Skip to main content

Fiction of Prediction?

Claire Jones explores the prominence of dystopian fiction to our current political, social and cultural landscapes. Questioning if such texts are merely fiction or perhaps prediction?

BY Claire Jones

1984. Freedom did not exist. Equality was scarce. Integrity was at a standstill. No, I am not referring to George Orwell’s famous novel. This was reality. Or should I say is? It’s been over half a century since Orwell’s novel was first published, and more than three decades after the real 1984, and it’s safe to say that nothing has really changed. Orwell’s envision has become actuality, much like Margaret Atwood’s predictions for our future in The Handmaid’s Tale. Her fictional society of Gilead presents cruel oppression and extreme misogyny; women are essentially human incubators with limited independence, lacking fundamental rights. Sound familiar? Atwood’s and Orwell’s novels do not only emulate the past, but also seem to prophesy a future of immoral leaders abusing their power and escalating inequality, demonstrating how their fiction is now appearing to be a prediction.

Test caption @testuser

We can’t call Orwell and Atwood fortune tellers, but their accuracy in horrifying predictions of our future are far from occult visions, and in actuality predict a factual and realistic dystopia that we currently exist in. Did Orwell foresee that 1984 would be a year in which a corrupt leader governed, innocent civilians suffered at the hands of reckless superiors creating futile wars, and harmless people were brutally punished due to their sexuality, religious beliefs, or rightful opinions? And with history inevitably repeating itself, Orwell’s predictions can also be seen to be reflective of contemporary society, his 1949 novel leaving its fictional pages and becoming a reality in today’s world.

“Orwell's book is not merely a novel of its time but a brilliant work of modern mythology that allows us to name some of the monsters and madness bedevilling our world.”

Michael Shelden, 1999

Last year saw the sales in Orwell’s novel soar after his fictional terms ‘newspeak’ and ‘doublethink’ began to emerge as a reality when Donald Trump’s adviser used the expression ‘alternative facts’ to endorse the American President’s lies. Kellyanne Conway’s infamous phrase caused uproar, and who can forget Trump’s notorious obsession with ‘fake news’? These so called Orwellian phrases show the alarming similarities between the fictional totalitarianism society in 1984 and today’s political climate. Naming evident lies ‘alternative facts’ shows the sheer manipulation and lengths of corruption that authority figures are willing to go to in order to alter the opinions of their many inferiors.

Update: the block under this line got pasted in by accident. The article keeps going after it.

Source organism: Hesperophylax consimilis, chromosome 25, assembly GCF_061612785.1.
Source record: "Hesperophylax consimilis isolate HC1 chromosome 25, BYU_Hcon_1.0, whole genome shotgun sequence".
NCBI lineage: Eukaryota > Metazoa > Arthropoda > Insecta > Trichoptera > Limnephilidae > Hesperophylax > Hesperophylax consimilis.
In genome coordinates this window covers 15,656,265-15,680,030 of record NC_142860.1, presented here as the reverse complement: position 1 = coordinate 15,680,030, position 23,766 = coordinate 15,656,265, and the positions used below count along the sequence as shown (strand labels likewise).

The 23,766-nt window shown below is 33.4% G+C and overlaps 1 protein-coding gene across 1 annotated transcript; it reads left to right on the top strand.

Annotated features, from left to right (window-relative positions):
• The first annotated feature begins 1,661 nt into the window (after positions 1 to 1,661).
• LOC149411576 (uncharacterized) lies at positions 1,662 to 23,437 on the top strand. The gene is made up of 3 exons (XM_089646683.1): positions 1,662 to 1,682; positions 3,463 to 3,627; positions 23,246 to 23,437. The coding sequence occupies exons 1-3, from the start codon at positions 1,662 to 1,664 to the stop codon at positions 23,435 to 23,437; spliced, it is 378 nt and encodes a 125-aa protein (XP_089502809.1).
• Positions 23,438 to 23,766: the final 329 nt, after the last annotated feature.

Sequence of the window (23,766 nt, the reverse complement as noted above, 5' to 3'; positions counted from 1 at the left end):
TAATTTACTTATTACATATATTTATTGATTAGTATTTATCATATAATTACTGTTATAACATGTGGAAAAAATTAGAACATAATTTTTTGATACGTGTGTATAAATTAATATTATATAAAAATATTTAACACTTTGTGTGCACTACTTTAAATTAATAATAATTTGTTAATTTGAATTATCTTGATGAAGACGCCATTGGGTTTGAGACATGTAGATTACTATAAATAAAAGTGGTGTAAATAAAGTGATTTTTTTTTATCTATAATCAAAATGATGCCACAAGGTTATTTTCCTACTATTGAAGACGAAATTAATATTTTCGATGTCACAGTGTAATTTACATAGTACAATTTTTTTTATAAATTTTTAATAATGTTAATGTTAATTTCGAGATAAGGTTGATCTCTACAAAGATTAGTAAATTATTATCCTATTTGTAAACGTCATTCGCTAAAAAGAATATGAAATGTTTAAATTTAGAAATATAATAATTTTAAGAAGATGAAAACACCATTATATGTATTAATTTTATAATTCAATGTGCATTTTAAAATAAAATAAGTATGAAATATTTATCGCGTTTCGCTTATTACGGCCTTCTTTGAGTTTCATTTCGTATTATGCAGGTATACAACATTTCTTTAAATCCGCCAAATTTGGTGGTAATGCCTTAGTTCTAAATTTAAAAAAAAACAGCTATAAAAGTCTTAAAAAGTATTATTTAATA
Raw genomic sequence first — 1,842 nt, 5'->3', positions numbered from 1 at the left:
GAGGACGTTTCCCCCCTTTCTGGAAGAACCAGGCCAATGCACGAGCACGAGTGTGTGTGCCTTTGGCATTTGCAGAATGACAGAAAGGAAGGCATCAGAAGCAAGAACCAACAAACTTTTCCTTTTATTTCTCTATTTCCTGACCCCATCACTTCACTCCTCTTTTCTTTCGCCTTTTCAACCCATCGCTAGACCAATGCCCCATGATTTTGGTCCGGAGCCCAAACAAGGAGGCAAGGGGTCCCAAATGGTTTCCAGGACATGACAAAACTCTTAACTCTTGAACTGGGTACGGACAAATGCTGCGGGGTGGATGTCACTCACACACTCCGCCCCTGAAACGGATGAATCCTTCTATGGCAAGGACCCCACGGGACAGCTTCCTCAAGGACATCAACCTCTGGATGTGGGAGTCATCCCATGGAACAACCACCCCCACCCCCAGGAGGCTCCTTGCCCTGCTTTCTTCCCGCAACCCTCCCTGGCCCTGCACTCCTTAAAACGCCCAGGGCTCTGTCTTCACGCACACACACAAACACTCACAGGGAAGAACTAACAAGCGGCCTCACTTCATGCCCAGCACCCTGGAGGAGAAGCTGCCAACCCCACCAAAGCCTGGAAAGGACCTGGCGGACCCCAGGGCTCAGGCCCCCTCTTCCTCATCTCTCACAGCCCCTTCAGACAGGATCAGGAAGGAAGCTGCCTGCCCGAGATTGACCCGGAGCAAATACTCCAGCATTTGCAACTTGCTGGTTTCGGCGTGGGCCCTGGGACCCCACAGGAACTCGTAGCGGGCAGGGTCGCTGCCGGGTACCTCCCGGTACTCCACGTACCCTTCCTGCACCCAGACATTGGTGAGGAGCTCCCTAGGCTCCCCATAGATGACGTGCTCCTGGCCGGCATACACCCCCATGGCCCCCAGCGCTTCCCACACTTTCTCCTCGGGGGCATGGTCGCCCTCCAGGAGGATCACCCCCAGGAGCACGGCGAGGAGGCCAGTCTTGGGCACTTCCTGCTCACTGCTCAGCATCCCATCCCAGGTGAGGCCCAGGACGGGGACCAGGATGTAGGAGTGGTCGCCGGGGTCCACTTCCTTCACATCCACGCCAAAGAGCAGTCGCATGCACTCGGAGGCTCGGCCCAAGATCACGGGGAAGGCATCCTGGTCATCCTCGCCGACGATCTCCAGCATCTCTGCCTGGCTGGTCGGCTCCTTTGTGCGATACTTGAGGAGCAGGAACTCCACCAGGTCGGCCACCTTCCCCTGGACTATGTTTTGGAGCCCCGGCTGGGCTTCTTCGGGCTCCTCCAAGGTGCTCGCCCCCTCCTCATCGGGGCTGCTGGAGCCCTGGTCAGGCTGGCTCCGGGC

Trying to pass an outright falsehood as a different version of the truth is strikingly similar to the haunting events in Orwell’s text. ‘Doublethink’ refers to simultaneously holding two opposing thoughts whilst believing both of them, essentially mirroring Conway’s belief that Trump is simply uttering ‘alternative facts’, despite her being exposed to the truth. Did Orwell therefore predict that his fictional concept of ‘doublethink’ would be exposed as a reality in the 21st century, with one of the world’s most powerful figures being at the forefront of this controversy?

The so called world’s most powerful man is ironically the perpetrator of ‘fake news’, a term recently appropriated by Trump which he uses to describe credible reports of himself that he essentially doesn’t like, claiming that the news presented to the world is fraudulent. The American president is abusing his immensely dominant status by utilising destructive language in order to shape his inferior’s beliefs and manipulate their ways of thinking, stealing their independent thoughts and limiting their control, allowing him to gain even more supremacy. This bears an extremely uncanny resemblance to 1984, alluding that Orwell’s fiction is more so a concerning prediction. Despite Orwell’s passing in 1950, he disturbingly foresaw his novel coming to life almost 7 decades on. 1984 is a mirror image of the society we live in today; the unsettling oppression, unjust hierarchy, and amoral executive power that the novel presents is simply a foretelling of the future that Orwell anticipated: our present. The year 1984 may be long gone, but the novel does, and will inevitably continue to, remain as relevant as ever.